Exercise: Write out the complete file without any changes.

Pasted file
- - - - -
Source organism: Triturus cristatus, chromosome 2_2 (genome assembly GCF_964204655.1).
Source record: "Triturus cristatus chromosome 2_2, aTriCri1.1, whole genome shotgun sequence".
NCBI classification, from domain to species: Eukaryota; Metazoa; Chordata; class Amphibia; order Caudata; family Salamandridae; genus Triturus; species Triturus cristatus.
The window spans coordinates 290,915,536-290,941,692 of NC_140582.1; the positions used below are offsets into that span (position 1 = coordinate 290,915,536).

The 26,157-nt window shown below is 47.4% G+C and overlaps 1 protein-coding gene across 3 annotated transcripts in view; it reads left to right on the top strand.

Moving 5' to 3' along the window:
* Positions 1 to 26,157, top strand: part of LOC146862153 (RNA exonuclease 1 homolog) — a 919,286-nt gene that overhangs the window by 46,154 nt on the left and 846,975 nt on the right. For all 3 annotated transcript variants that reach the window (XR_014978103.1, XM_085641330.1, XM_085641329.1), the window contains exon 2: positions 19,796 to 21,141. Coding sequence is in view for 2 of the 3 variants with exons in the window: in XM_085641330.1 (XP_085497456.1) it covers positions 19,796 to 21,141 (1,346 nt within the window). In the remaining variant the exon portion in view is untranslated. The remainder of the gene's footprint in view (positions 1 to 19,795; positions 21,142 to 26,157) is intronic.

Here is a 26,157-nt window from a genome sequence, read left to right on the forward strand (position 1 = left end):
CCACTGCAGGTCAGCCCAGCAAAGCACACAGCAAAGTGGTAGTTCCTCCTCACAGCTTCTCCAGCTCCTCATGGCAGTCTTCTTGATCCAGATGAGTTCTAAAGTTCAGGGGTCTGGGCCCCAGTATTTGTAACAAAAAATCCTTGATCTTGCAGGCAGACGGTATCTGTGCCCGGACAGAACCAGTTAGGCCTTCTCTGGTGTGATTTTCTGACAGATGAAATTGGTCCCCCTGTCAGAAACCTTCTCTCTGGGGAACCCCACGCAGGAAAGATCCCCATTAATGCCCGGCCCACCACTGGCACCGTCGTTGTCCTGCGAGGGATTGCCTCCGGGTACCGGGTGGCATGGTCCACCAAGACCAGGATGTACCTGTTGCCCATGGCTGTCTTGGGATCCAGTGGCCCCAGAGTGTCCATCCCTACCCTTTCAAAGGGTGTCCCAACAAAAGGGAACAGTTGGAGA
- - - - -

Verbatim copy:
Source organism: Triturus cristatus, chromosome 2_2 (genome assembly GCF_964204655.1).
Source record: "Triturus cristatus chromosome 2_2, aTriCri1.1, whole genome shotgun sequence".
NCBI classification, from domain to species: Eukaryota; Metazoa; Chordata; class Amphibia; order Caudata; family Salamandridae; genus Triturus; species Triturus cristatus.
The window spans coordinates 290,915,536-290,941,692 of NC_140582.1; the positions used below are offsets into that span (position 1 = coordinate 290,915,536).

The 26,157-nt window shown below is 47.4% G+C and overlaps 1 protein-coding gene across 3 annotated transcripts in view; it reads left to right on the top strand.

Moving 5' to 3' along the window:
* Positions 1 to 26,157, top strand: part of LOC146862153 (RNA exonuclease 1 homolog) — a 919,286-nt gene that overhangs the window by 46,154 nt on the left and 846,975 nt on the right. For all 3 annotated transcript variants that reach the window (XR_014978103.1, XM_085641330.1, XM_085641329.1), the window contains exon 2: positions 19,796 to 21,141. Coding sequence is in view for 2 of the 3 variants with exons in the window: in XM_085641330.1 (XP_085497456.1) it covers positions 19,796 to 21,141 (1,346 nt within the window). In the remaining variant the exon portion in view is untranslated. The remainder of the gene's footprint in view (positions 1 to 19,795; positions 21,142 to 26,157) is intronic.

Here is a 26,157-nt window from a genome sequence, read left to right on the forward strand (position 1 = left end):
CCACTGCAGGTCAGCCCAGCAAAGCACACAGCAAAGTGGTAGTTCCTCCTCACAGCTTCTCCAGCTCCTCATGGCAGTCTTCTTGATCCAGATGAGTTCTAAAGTTCAGGGGTCTGGGCCCCAGTATTTGTAACAAAAAATCCTTGATCTTGCAGGCAGACGGTATCTGTGCCCGGACAGAACCAGTTAGGCCTTCTCTGGTGTGATTTTCTGACAGATGAAATTGGTCCCCCTGTCAGAAACCTTCTCTCTGGGGAACCCCACGCAGGAAAGATCCCCATTAATGCCCGGCCCACCACTGGCACCGTCGTTGTCCTGCGAGGGATTGCCTCCGGGTACCGGGTGGCATGGTCCACCAAGACCAGGATGTACCTGTTGCCCATGGCTGTCTTGGGATCCAGTGGCCCCAGAGTGTCCATCCCTACCCTTTCAAAGGGTGTCCCAACAAAAGGGAACAGTTGGAGA